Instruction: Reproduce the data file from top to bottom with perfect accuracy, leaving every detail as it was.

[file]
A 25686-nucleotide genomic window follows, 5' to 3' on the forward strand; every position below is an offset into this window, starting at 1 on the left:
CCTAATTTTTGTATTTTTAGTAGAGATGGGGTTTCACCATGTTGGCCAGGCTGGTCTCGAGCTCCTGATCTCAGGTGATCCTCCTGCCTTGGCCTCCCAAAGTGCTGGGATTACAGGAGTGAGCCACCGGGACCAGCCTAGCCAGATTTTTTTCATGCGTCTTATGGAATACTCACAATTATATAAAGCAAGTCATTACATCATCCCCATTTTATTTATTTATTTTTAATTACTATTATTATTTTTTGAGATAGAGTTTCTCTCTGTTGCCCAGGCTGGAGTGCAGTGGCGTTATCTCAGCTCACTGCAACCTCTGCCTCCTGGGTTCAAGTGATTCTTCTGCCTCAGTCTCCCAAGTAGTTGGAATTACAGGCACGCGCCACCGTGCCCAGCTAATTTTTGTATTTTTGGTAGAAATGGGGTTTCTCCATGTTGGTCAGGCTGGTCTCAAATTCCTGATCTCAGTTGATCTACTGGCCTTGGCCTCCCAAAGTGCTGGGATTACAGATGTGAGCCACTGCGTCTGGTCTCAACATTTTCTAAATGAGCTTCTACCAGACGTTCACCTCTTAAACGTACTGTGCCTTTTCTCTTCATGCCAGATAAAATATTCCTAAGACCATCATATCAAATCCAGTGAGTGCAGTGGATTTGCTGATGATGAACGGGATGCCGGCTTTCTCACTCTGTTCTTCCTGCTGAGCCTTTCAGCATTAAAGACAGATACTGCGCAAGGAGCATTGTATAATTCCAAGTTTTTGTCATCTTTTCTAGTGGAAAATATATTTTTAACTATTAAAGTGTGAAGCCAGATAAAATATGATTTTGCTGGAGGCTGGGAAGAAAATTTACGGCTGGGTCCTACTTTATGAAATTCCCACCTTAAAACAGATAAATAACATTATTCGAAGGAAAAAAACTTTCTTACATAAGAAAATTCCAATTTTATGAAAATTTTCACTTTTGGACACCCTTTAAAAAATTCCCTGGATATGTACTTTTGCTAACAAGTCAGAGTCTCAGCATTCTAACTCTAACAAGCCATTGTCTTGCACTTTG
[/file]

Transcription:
A 25686-nucleotide genomic window follows, 5' to 3' on the forward strand; every position below is an offset into this window, starting at 1 on the left:
CCTAATTTTTGTATTTTTAGTAGAGATGGGGTTTCACCATGTTGGCCAGGCTGGTCTCGAGCTCCTGATCTCAGGTGATCCTCCTGCCTTGGCCTCCCAAAGTGCTGGGATTACAGGAGTGAGCCACCGGGACCAGCCTAGCCAGATTTTTTTCATGCGTCTTATGGAATACTCACAATTATATAAAGCAAGTCATTACATCATCCCCATTTTATTTATTTATTTTTAATTACTATTATTATTTTTTGAGATAGAGTTTCTCTCTGTTGCCCAGGCTGGAGTGCAGTGGCGTTATCTCAGCTCACTGCAACCTCTGCCTCCTGGGTTCAAGTGATTCTTCTGCCTCAGTCTCCCAAGTAGTTGGAATTACAGGCACGCGCCACCGTGCCCAGCTAATTTTTGTATTTTTGGTAGAAATGGGGTTTCTCCATGTTGGTCAGGCTGGTCTCAAATTCCTGATCTCAGTTGATCTACTGGCCTTGGCCTCCCAAAGTGCTGGGATTACAGATGTGAGCCACTGCGTCTGGTCTCAACATTTTCTAAATGAGCTTCTACCAGACGTTCACCTCTTAAACGTACTGTGCCTTTTCTCTTCATGCCAGATAAAATATTCCTAAGACCATCATATCAAATCCAGTGAGTGCAGTGGATTTGCTGATGATGAACGGGATGCCGGCTTTCTCACTCTGTTCTTCCTGCTGAGCCTTTCAGCATTAAAGACAGATACTGCGCAAGGAGCATTGTATAATTCCAAGTTTTTGTCATCTTTTCTAGTGGAAAATATATTTTTAACTATTAAAGTGTGAAGCCAGATAAAATATGATTTTGCTGGAGGCTGGGAAGAAAATTTACGGCTGGGTCCTACTTTATGAAATTCCCACCTTAAAACAGATAAATAACATTATTCGAAGGAAAAAAACTTTCTTACATAAGAAAATTCCAATTTTATGAAAATTTTCACTTTTGGACACCCTTTAAAAAATTCCCTGGATATGTACTTTTGCTAACAAGTCAGAGTCTCAGCATTCTAACTCTAACAAGCCATTGTCTTGCACTTTG